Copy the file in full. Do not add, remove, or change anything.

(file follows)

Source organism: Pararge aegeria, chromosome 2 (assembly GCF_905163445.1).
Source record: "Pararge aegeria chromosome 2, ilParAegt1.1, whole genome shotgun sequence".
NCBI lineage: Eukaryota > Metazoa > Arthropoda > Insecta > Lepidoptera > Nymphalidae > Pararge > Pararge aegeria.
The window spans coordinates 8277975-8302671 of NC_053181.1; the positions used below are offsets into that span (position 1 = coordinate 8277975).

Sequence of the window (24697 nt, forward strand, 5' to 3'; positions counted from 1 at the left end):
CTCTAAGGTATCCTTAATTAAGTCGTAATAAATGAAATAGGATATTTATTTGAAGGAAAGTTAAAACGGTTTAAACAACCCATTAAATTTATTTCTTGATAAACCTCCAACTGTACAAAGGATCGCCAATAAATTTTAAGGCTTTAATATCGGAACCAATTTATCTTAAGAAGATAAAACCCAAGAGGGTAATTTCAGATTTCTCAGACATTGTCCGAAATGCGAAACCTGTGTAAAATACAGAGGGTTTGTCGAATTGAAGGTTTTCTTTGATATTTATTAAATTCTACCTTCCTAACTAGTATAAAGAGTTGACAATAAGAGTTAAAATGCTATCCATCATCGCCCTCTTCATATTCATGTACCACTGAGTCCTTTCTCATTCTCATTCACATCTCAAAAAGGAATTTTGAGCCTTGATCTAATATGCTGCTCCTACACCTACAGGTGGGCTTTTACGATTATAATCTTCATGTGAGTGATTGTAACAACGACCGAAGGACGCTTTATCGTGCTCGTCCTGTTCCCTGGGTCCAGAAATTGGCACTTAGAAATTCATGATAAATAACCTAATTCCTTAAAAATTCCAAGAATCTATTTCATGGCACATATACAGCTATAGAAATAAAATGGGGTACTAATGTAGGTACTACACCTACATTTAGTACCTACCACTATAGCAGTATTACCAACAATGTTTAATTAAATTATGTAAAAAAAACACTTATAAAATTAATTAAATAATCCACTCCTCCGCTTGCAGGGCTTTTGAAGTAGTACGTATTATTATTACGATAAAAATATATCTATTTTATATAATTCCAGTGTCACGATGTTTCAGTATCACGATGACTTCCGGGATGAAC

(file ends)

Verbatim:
Source organism: Pararge aegeria, chromosome 2 (assembly GCF_905163445.1).
Source record: "Pararge aegeria chromosome 2, ilParAegt1.1, whole genome shotgun sequence".
NCBI lineage: Eukaryota > Metazoa > Arthropoda > Insecta > Lepidoptera > Nymphalidae > Pararge > Pararge aegeria.
The window spans coordinates 8277975-8302671 of NC_053181.1; the positions used below are offsets into that span (position 1 = coordinate 8277975).

Sequence of the window (24697 nt, forward strand, 5' to 3'; positions counted from 1 at the left end):
CTCTAAGGTATCCTTAATTAAGTCGTAATAAATGAAATAGGATATTTATTTGAAGGAAAGTTAAAACGGTTTAAACAACCCATTAAATTTATTTCTTGATAAACCTCCAACTGTACAAAGGATCGCCAATAAATTTTAAGGCTTTAATATCGGAACCAATTTATCTTAAGAAGATAAAACCCAAGAGGGTAATTTCAGATTTCTCAGACATTGTCCGAAATGCGAAACCTGTGTAAAATACAGAGGGTTTGTCGAATTGAAGGTTTTCTTTGATATTTATTAAATTCTACCTTCCTAACTAGTATAAAGAGTTGACAATAAGAGTTAAAATGCTATCCATCATCGCCCTCTTCATATTCATGTACCACTGAGTCCTTTCTCATTCTCATTCACATCTCAAAAAGGAATTTTGAGCCTTGATCTAATATGCTGCTCCTACACCTACAGGTGGGCTTTTACGATTATAATCTTCATGTGAGTGATTGTAACAACGACCGAAGGACGCTTTATCGTGCTCGTCCTGTTCCCTGGGTCCAGAAATTGGCACTTAGAAATTCATGATAAATAACCTAATTCCTTAAAAATTCCAAGAATCTATTTCATGGCACATATACAGCTATAGAAATAAAATGGGGTACTAATGTAGGTACTACACCTACATTTAGTACCTACCACTATAGCAGTATTACCAACAATGTTTAATTAAATTATGTAAAAAAAACACTTATAAAATTAATTAAATAATCCACTCCTCCGCTTGCAGGGCTTTTGAAGTAGTACGTATTATTATTACGATAAAAATATATCTATTTTATATAATTCCAGTGTCACGATGTTTCAGTATCACGATGACTTCCGGGATGAAC